While it has clearly been shown by the virility of the virus so far that travel restrictions will not stop the inevitable community spread of the illness, and that their effectiveness as impeding the spread of the virus is small, the aim of the policy is no longer to stop the virus, but to delay it. This was confirmed as current policy in the UK's response to the virus by the Chief Medical Officer, Professor Chris Whitty, on March 5th.
There are a few reasons why this is the goal of many governments. Firstly, if the peak of the pandemic can be delayed, this allows plans to be put in place for management of the crisis. For example, in the UK, plans have been floated that would allow final year medical students and trainee doctors to take on hospital duties during the nine week period that the virus is currently predicted to have the highest effect on the NHS, in order to mitigate the strain on the service.
Secondly, delaying the spread of the virus allows time for a vaccine to be developed. While research on this is progressing quickly, it will still take time for the vaccine to pass clinical trials and be approved for human usage. In addition, as @Patricia Shanahan points out in the comments, the effectiveness of existing drugs already approved for treating similar respiratory diseases can be evaluated, which could be ready sooner than developing brand new drugs or a vaccine.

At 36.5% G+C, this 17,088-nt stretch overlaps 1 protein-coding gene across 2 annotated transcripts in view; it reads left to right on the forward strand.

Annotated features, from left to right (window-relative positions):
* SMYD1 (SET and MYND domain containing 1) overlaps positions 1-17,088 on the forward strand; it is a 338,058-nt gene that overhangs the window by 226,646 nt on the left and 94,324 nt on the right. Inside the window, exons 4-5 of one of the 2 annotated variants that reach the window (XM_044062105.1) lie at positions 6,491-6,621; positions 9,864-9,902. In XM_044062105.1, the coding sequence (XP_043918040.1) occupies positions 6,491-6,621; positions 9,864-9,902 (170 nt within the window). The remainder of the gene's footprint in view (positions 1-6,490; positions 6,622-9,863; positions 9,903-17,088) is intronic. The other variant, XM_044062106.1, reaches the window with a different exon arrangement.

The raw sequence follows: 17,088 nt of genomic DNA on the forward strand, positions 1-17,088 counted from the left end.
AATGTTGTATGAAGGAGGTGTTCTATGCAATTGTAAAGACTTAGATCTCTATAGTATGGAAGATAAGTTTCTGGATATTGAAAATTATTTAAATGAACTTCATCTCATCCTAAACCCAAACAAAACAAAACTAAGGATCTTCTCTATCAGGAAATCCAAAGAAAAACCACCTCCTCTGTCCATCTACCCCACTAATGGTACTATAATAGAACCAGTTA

Finally, as health services are acknowledged as being under the most strain during the winter months, the best time for the pandemic to peak would be in the middle of summer.
To this end, the policy of travel bans, while having been shown to be relatively ineffective at preventing the spread of the disease outright, is being used to delay the spread of the virus as much as possible, to allow national governments to prepare for the full impact of the peak of the predicted pandemic.